Cons: On any property profile, you’re prompted to call or email an agent about the property. While this is convenient if you’re serious about buying but don’t have an agent, it can get in the way if you’re just browsing.Redfin Real Estate
Redfin Real Estate
Since Redfin utilizes an out-of-the-box business model with agents and professionals specializing in different steps of the homebuying and selling process, the company’s app serves as a way for users and Redfin agents to communicate. A map indicates which properties are listed by Redfin or another broker and also notes homes that are likely to sell fast through its Hot Homes feature.
Best feature: You can schedule a tour with a Redfin agent directly through the app. The app even lists the next available tour time.
Pro: You can click the heart symbol to keep a property you like on your radar, and you can also nix properties so they don’t keep popping up in searches.
Con: If you don’t live in one of the 80 markets where Redfin has agents, the app offers local listing information pulled from the MLS, but you won't be able to utilize the features that connect you with Redfin agents.Homesnap Real Estate & Rentals
Homesnap Real Estate & Rentals
(Courtesy of Homesnap)
Homesnap gives house hunters the reins with this app. A signature feature allows users to take a photo of a home, and the app will identify the property and provide details about it from the local multiple listing service or public records.
Best feature: The beginning of each property profile details the property history, including previous sale prices and when it last went on market.
Pro: Each home has a section that allows you to determine your commute route and time and see both map and street views of the property.
Con: The property details are in list form, which you can expand to see everything from the home's architectural style to number of bathrooms and homeowners association fees. The depth of information is helpful, but long lists can make it easy to lose focus and miss key criteria.Homes.com
On this app, you can search based on your needs and desires, including buying versus renting, home value information for properties on the market and what neighborhoods are ideal based on your preferred commute time.
Best feature: An exclamation point in the corner of a property profile lets you know that it’s a new listing, which can help you move quickly to avoid competition with other buyers.
Pro: If you'd like to get in touch with a local agent, the bottom of a property's profile often lists more than one option, making it easier for you to shop around for the right agent.
Con: While Homes.com has much of the same property information as other house hunting platforms, the app doesn't offer much in the way of neighborhood information.Estately Real Estate
Estately Real Estate
Estately aims to connect consumers with the right local real estate agent, and its app offers multiple ways to get in touch with agents.
Best feature: Users can click on icons on property profiles for quick information on taxes, utilities, appliances, schools and more. Profiles also include scores on things like area noise pollution and internet speed – details that aren’t always considered but could be deal-breakers.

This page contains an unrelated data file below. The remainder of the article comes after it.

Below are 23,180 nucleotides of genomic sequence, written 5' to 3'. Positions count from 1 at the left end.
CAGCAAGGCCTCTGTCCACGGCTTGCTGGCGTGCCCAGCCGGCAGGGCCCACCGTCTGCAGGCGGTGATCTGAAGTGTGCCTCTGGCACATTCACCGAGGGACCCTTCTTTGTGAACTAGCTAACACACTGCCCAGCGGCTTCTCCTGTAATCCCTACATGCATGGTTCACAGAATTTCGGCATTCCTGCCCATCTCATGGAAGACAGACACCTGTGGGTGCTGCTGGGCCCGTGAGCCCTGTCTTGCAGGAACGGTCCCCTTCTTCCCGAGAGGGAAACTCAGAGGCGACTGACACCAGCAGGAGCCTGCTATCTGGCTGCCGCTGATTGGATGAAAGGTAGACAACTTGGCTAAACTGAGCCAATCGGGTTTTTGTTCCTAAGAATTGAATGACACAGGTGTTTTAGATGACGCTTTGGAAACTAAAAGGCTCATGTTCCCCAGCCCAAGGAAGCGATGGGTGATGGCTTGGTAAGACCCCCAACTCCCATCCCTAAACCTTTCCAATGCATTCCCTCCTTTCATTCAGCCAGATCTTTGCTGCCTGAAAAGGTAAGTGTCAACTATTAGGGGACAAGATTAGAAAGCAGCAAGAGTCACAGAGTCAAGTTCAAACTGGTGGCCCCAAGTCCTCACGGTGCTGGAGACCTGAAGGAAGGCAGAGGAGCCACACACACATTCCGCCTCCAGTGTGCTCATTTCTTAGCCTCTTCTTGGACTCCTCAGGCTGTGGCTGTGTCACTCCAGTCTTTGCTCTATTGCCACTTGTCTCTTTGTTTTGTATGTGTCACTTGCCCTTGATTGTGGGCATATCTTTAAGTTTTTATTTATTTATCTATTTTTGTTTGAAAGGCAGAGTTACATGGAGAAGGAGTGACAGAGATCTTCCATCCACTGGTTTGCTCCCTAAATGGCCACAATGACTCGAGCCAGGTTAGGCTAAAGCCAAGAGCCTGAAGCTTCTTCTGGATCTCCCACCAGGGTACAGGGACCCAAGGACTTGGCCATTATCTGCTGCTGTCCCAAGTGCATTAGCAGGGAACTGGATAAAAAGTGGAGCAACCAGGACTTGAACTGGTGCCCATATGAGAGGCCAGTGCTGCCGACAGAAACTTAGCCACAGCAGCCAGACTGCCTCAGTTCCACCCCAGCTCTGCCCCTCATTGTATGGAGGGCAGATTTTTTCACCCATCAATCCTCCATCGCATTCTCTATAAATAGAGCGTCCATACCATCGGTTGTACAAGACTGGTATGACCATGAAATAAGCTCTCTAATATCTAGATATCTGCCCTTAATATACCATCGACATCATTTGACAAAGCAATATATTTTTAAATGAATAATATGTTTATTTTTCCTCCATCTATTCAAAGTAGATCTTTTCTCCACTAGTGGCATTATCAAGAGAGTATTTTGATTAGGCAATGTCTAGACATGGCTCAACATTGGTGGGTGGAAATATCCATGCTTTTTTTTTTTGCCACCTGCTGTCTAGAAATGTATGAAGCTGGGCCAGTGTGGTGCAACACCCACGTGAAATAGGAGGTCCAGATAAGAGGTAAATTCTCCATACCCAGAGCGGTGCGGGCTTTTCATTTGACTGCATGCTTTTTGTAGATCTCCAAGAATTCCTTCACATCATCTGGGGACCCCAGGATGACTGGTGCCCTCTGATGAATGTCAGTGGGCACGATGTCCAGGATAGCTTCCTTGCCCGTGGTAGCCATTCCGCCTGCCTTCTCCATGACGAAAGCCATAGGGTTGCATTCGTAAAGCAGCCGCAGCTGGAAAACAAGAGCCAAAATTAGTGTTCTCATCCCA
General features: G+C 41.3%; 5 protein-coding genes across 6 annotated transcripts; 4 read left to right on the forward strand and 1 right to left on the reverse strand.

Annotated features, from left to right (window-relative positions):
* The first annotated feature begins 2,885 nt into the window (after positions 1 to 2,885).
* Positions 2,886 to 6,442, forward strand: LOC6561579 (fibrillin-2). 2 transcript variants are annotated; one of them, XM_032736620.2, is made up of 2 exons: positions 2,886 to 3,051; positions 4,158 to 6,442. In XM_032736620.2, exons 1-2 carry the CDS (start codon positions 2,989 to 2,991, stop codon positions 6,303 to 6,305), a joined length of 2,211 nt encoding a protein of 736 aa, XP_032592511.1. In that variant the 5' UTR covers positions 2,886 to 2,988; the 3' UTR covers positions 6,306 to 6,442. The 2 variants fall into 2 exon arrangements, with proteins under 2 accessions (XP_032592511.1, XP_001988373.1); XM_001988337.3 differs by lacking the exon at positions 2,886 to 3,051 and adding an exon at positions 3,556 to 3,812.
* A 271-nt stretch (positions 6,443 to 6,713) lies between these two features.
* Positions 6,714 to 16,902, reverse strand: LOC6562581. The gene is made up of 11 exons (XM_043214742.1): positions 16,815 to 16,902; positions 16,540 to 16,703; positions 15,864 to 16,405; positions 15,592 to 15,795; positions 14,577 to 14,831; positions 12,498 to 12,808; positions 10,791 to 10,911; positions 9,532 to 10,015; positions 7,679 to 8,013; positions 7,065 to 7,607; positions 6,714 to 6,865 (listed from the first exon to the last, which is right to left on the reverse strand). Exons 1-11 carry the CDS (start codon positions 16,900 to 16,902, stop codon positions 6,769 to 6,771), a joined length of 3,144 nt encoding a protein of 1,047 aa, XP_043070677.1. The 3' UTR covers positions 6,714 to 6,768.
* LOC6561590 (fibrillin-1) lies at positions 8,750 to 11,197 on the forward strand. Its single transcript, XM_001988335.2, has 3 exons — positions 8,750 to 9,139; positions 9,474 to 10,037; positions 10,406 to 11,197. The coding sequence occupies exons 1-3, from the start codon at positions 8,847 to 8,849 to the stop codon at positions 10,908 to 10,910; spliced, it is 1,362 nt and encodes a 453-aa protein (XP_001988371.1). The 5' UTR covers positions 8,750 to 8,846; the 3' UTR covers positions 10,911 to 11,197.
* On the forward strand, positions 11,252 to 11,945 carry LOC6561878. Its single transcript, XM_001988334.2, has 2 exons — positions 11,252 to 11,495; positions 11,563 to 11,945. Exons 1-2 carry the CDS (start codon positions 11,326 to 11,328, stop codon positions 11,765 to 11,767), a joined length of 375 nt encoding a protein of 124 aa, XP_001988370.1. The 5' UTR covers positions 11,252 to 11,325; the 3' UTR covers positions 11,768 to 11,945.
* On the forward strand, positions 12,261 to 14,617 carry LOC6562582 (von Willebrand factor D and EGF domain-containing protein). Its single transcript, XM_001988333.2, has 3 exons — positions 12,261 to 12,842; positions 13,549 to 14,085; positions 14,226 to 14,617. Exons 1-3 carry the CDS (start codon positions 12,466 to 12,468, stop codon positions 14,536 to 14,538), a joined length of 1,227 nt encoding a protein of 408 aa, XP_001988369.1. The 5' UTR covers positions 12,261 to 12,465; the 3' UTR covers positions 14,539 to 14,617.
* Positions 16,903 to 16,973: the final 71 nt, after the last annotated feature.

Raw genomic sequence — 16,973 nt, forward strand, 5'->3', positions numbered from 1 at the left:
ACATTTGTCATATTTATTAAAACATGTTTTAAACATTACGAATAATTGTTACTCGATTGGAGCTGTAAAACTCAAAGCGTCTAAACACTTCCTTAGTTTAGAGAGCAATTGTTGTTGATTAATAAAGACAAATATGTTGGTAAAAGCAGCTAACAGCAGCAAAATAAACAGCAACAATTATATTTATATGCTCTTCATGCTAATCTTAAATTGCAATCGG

Pro: The app encourages you to see houses in person, with multiple opportunities on a property profile to schedule a day and time to visit.
Con: Estately only covers markets in 40 states, so those looking for homes in Arkansas, Iowa, Kentucky and several others are out of luck.Century 21 Local
Century 21 Local
(Courtesy of Century 21)
A longstanding national brokerage, Century 21 provides consumers with access to home listing information pulled from the local multiple listing services. The app can particularly come in handy if you plan to use a Century 21 agent, as that’s who you'll be in touch with if you would like to inquire more about a property.
Best feature: The app provides a notes section for every property, so you can keep track of your impressions as you compare homes.
Pro: If you start searching for homes in a different city, information about the local Century 21 brokerage you should contact changes accordingly, although you can still see listings from brokerages outside Century 21.
Con: This app pulls from Zillow to provide home value estimates, but occasionally lists "unavailable" even if the property has a Zestimate available on Zillow.The best apps for house hunting include:
The best apps for house hunting include:
- Realtor.com Real Estate Search.
- Redfin Real Estate.
- Homesnap Real Estate & Rentals.
- Estately Real Estate.
- Century 21 Local.
Updated on April 7, 2020: This story was previously published at an earlier date and has been updated with new information.
She has appeared in media interviews across the U.S. including National Public Radio, WTOP (Washington, D.C.) and KOH (Reno, Nevada) and various print publications, as well as having served on panels discussing real estate development, city planning policy and homebuilding.
Previously, she served as a researcher of commercial real estate transactions and information, and is currently a member of the National Association of Real Estate Editors. Thorsby studied Political Science at the University of Michigan, where she also served as a news reporter and editor for the student newspaper The Michigan Daily. Follow her on Twitter or write to her at firstname.lastname@example.org.